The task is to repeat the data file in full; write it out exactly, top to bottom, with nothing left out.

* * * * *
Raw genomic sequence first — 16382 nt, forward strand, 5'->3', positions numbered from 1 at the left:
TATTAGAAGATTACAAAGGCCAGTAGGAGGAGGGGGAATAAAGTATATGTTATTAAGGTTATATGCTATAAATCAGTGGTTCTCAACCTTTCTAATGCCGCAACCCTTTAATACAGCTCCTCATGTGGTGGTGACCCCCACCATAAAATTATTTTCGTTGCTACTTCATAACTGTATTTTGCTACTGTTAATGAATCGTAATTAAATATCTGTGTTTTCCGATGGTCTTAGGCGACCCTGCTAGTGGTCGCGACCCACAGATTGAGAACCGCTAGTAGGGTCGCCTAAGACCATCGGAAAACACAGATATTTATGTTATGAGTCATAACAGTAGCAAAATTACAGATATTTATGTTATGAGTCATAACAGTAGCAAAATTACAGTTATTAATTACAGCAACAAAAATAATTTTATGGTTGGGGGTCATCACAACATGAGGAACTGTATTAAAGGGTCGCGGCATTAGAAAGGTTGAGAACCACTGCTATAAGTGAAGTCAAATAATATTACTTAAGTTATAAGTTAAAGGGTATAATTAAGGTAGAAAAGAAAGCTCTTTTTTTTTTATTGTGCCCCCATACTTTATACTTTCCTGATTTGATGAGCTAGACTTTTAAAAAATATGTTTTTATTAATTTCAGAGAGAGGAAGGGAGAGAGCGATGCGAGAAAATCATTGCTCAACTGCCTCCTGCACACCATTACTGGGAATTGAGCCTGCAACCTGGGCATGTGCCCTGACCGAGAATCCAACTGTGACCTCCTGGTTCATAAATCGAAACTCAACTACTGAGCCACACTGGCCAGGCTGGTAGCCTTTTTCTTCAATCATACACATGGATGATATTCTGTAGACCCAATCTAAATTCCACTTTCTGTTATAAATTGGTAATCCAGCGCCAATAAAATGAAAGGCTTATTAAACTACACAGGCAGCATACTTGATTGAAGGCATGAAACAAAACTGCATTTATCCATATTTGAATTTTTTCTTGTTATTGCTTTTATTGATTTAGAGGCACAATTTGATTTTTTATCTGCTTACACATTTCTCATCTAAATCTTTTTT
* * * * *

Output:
Raw genomic sequence first — 16382 nt, forward strand, 5'->3', positions numbered from 1 at the left:
TATTAGAAGATTACAAAGGCCAGTAGGAGGAGGGGGAATAAAGTATATGTTATTAAGGTTATATGCTATAAATCAGTGGTTCTCAACCTTTCTAATGCCGCAACCCTTTAATACAGCTCCTCATGTGGTGGTGACCCCCACCATAAAATTATTTTCGTTGCTACTTCATAACTGTATTTTGCTACTGTTAATGAATCGTAATTAAATATCTGTGTTTTCCGATGGTCTTAGGCGACCCTGCTAGTGGTCGCGACCCACAGATTGAGAACCGCTAGTAGGGTCGCCTAAGACCATCGGAAAACACAGATATTTATGTTATGAGTCATAACAGTAGCAAAATTACAGATATTTATGTTATGAGTCATAACAGTAGCAAAATTACAGTTATTAATTACAGCAACAAAAATAATTTTATGGTTGGGGGTCATCACAACATGAGGAACTGTATTAAAGGGTCGCGGCATTAGAAAGGTTGAGAACCACTGCTATAAGTGAAGTCAAATAATATTACTTAAGTTATAAGTTAAAGGGTATAATTAAGGTAGAAAAGAAAGCTCTTTTTTTTTTATTGTGCCCCCATACTTTATACTTTCCTGATTTGATGAGCTAGACTTTTAAAAAATATGTTTTTATTAATTTCAGAGAGAGGAAGGGAGAGAGCGATGCGAGAAAATCATTGCTCAACTGCCTCCTGCACACCATTACTGGGAATTGAGCCTGCAACCTGGGCATGTGCCCTGACCGAGAATCCAACTGTGACCTCCTGGTTCATAAATCGAAACTCAACTACTGAGCCACACTGGCCAGGCTGGTAGCCTTTTTCTTCAATCATACACATGGATGATATTCTGTAGACCCAATCTAAATTCCACTTTCTGTTATAAATTGGTAATCCAGCGCCAATAAAATGAAAGGCTTATTAAACTACACAGGCAGCATACTTGATTGAAGGCATGAAACAAAACTGCATTTATCCATATTTGAATTTTTTCTTGTTATTGCTTTTATTGATTTAGAGGCACAATTTGATTTTTTATCTGCTTACACATTTCTCATCTAAATCTTTTTT